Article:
Iran Claims More Success In War Games
Iran Tuesday said it successfully test-fired a
new land-to-sea missile, the latest launch in Gulf war games that have
aroused international concern amid rising tensions over its nuclear
programme. "The medium-range Kowsar missile is capable of combatting
electronic jamming systems and it cannot be thrown off course by any
instruments," state television reported.
Iran also said it successfully tested a "domestically developed" hydroplane with the television showing a small one-pilot craft flying some 10 metres (30 feet) above the surface of the water.
The one-propeller craft "is invisible to radar" and "can carry weapons and aim at various targets while on the move", said Rear Admiral Mohammed Ebrahim Dehqani, spokesman for the manoeuvres codenamed "Holy Prophet".
Shortly after the test, the head of the elite Revolutionary Guards, General Yahya Rahim Safavi, warned that Iran was now able to confront any extra-regional invasion and called for foreign troops to leave the region.
"Iran wants peace and security in the Persian Gulf and this cannot be achieved unless foreign forces and those who invaded Iraq leave," Safavi said, quoted by the official IRNA news agency.
On Monday, Iran said it had tested a highly destructive torpedo, prompting the US State Department to voice "concern" at a time of high tensions over Iran's nuclear ambitions.
The series of armaments tests "demonstrates a weaponization programme by Iran that does nothing to reassure Iran's neighbours or the international community", the State Department deputy spokesman said.
But Adam Ereli told reporters that the United States was still committed to resolving through diplomacy the issue of Iran's uranium enrichment activities -- which Washington believes masks a nuclear weapon programme. Tehran denies the charges.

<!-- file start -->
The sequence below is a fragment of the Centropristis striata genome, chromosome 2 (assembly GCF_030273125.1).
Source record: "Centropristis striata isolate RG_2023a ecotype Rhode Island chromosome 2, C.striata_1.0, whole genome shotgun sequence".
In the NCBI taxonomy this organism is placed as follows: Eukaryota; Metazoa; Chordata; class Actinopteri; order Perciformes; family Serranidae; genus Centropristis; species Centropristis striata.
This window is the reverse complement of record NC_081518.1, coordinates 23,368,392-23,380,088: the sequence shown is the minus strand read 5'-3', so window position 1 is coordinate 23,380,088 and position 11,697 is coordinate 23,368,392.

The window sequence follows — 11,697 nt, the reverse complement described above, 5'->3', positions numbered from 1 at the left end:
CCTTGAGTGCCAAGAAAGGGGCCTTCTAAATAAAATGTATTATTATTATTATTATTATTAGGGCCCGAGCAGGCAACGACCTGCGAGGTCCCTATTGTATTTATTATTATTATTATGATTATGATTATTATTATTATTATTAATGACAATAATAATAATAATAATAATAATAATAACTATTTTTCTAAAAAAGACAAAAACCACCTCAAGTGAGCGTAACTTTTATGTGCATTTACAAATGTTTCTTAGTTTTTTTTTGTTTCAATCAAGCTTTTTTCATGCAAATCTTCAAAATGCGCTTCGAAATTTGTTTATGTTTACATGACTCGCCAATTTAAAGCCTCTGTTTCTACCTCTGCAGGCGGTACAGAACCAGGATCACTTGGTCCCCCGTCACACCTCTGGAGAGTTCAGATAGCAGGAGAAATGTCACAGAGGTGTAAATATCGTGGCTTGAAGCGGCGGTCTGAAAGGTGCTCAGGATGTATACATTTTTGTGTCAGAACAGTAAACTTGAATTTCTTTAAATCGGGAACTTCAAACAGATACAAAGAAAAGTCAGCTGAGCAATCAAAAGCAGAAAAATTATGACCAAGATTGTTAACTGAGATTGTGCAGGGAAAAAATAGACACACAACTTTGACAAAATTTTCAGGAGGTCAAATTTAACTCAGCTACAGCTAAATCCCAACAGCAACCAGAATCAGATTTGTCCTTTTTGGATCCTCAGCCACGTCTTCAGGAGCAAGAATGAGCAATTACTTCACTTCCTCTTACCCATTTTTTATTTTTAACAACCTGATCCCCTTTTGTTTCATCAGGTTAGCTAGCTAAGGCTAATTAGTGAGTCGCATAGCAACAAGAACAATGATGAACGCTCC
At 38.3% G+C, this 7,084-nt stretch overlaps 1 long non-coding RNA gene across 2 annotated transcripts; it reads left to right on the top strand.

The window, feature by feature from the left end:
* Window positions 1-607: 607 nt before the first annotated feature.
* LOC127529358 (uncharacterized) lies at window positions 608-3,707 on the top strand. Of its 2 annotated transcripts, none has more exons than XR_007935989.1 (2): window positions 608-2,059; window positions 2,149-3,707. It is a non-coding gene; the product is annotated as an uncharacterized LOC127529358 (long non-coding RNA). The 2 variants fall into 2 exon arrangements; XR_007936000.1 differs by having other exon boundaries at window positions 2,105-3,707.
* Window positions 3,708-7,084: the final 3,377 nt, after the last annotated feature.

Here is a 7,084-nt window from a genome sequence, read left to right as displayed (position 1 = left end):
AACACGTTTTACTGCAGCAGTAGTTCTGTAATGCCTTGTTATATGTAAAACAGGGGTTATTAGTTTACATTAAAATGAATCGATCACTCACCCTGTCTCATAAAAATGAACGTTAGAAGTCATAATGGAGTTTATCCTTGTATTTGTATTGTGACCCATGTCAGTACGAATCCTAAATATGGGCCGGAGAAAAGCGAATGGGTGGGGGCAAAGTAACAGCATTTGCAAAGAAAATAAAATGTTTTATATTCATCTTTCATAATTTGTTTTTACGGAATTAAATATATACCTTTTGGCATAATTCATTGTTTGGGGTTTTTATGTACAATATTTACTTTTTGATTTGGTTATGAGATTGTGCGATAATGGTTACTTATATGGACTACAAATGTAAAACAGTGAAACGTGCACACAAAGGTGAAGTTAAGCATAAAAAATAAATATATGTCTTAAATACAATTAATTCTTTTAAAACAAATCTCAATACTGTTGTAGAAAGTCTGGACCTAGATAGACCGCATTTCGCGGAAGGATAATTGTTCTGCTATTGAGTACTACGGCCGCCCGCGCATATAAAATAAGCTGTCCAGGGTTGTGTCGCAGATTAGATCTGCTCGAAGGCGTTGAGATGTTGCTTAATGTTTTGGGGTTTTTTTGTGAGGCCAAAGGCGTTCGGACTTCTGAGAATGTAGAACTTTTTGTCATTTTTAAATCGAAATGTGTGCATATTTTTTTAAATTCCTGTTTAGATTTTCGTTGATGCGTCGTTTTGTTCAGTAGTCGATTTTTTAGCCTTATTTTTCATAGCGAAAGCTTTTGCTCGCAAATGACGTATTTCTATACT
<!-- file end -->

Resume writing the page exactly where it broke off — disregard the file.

Iran had warned the West on Monday not to "play with fire" and said the success of the war games demonstrated that it would never back down over its nuclear programme.
Amid the show of force, Iran's Foreign Minister Manouchehr Mottaki vowed Tuesday Tehran would press on with its nuclear programme despite a call by the UN Security Council to suspend its activities.
"The Islamic republic started its peaceful activities to obtain its rights under the NPT (nuclear Non-Proliferation Treaty) and these activities will go on under the supervision of the (International Atomic Energy) Agency," he said.
Iran has refused to comply with a Security Council demand to freeze uranium enrichment, defying a warning from major world powers which fear that the Islamic republic secretly wants to develop an atomic bomb.
A non-binding statement approved unanimously by the world body on March 29 gave Iran 30 days to abandon the sensitive nuclear work, but without issuing a threat of sanctions.
Iran has refused to freeze its nuclear research and development -- which includes uranium enrichment -- that it resumed in January, insisting on nuclear technology for peaceful purposes as its right.
Yet Iran's ambassador to the IAEA, Aliasghar Soltanieh said the UN watchdog inspectors were due in Tehran Friday to visit the enrichment facilities in Natanz, central Isfahan province.
The torpedo unveiled by Iran on Monday appears to be based on a Soviet and Russian design, the Moscow daily newspaper Izvestia said.
"Based on the technical characteristics and even external look, the new Iranian weapon resembles the rocket-torpedo Shkval, which is considered to hold the world speed record," Izvestia quoted unnamed military experts as saying.
"The rocket would let Tehran block the exit from the Persian Gulf, through which 80 percent of the oil extracted in the region reaches the world market," it said.
The Gulf is a vital corridor for the world's oil supplies.
Thousands of Iranian troops are conducting the war games, which involve the Revolutionary Guards Corps navy and air force, Iran's regular army and navy, the volunteer Basij militia, and the Iranian police.
They kicked off last Friday and are due to run until Thursday.